Yes, Härtling in a moment, but I want to say I finished The Flight of Gemma Hardy, I felt satisfied, I'm glad I read it, I liked it, and I won't soon forget it. I found myself excusing two deus ex machina scenes, saying to myself, "Oh, well, I don't mind, I like you, Book, even with your flaws.
And, did you know, Margot Livesey, who has lived in Boston for decades, was born in Scotland? I should have read the Acknowledgments first. That's what happens with an e-book. You can't leaf through a book to see all these treats, though they are listed in the Table of Contents. It doesn't help that I usually don't bother with the TOC.
Oh!! Crutches by Peter Härtling. What a wonderful book, a deeply fulfilling human story of a boy and a crippled soldier who helped each other survive the ugly aftermath of war. I was so profoundly moved by this little novel. Yes, I cried and cried at the end. Not because of anything tragic, but because of the pathos of the entire tale. It's true, all relationships come to an end sometime, and sometimes that is very sad. I must purchase a copy. Yes, it's out of print, but perhaps I can dig up a copy somewhere. I would like to read it again, and again.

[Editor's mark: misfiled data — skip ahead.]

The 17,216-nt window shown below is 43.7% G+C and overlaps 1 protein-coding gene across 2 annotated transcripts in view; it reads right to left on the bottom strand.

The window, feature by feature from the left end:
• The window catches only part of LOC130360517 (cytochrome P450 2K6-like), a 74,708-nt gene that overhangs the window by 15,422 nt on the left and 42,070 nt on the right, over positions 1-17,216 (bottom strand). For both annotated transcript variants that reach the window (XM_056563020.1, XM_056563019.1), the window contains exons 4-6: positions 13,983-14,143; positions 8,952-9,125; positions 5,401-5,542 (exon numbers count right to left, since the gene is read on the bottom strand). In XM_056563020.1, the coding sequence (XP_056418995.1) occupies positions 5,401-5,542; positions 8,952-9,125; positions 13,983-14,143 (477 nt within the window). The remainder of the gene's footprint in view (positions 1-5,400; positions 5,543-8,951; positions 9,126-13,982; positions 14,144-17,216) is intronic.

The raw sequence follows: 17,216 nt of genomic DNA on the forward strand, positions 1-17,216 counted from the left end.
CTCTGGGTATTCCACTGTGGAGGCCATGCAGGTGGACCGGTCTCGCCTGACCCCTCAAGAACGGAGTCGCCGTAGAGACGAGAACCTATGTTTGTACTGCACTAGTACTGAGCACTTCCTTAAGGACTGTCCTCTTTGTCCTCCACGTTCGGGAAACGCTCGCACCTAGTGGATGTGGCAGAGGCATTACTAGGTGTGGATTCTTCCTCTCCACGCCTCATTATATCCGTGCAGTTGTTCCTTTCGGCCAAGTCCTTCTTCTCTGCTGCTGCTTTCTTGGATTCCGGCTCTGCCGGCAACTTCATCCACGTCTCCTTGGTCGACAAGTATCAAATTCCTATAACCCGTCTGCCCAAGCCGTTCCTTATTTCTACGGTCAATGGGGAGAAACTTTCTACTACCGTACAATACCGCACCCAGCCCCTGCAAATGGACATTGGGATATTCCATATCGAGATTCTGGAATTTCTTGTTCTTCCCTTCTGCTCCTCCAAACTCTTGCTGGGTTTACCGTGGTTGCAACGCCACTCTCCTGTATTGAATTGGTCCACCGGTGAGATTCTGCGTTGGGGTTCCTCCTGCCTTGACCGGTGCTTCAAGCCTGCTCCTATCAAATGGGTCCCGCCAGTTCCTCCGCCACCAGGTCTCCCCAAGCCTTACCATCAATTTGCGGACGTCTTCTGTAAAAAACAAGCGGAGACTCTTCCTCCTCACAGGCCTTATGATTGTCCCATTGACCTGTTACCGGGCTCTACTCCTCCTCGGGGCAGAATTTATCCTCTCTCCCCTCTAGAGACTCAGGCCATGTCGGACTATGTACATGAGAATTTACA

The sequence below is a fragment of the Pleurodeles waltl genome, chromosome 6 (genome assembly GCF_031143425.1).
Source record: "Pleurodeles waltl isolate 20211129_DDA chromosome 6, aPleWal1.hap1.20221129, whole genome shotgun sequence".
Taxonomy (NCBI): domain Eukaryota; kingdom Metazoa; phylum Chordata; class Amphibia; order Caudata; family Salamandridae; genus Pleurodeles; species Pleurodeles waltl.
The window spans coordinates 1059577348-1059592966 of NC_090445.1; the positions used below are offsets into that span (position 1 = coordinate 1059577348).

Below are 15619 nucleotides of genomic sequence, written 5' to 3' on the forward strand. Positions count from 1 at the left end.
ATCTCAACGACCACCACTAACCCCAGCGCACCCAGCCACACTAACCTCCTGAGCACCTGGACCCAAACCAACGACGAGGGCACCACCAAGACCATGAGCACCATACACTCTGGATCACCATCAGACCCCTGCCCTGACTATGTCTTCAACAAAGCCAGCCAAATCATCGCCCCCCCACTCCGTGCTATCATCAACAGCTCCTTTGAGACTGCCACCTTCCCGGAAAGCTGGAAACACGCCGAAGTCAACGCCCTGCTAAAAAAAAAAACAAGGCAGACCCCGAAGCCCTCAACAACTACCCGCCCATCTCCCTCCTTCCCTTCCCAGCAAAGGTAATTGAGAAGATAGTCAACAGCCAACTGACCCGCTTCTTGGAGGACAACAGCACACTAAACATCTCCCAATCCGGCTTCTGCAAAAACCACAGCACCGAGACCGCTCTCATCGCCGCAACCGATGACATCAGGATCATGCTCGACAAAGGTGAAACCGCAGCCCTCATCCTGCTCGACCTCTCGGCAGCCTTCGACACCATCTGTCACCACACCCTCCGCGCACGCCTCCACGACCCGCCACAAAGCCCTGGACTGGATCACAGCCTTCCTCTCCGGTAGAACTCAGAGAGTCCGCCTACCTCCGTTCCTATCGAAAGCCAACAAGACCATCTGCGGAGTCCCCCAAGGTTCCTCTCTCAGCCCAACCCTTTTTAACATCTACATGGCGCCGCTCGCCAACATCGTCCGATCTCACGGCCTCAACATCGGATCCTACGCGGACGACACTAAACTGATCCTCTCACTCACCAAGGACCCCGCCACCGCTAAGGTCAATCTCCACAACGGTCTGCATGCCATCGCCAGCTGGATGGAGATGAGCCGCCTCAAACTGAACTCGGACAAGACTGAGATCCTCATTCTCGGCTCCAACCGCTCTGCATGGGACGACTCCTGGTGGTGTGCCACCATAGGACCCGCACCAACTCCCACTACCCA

Härtling was born in Chemnitz in 1933. He's a well-known poet, prose writer, and children's book author. His father died in a Russian POW camp in 1945. His family fled from the Red Army in the early spring of 1945 and landed in Austria, just as Tom does in Crutches. Hartling has written several autobiographal books about this time as well, though they haven't been translated into English. Darn! Wikipedia has an entry about Hartling, but it's difficult to come up with additional information that's in English. There's plenty in German, however.
Visit Scotland 2014/Rab C. Nesbitt/Dick Emery
4 hours ago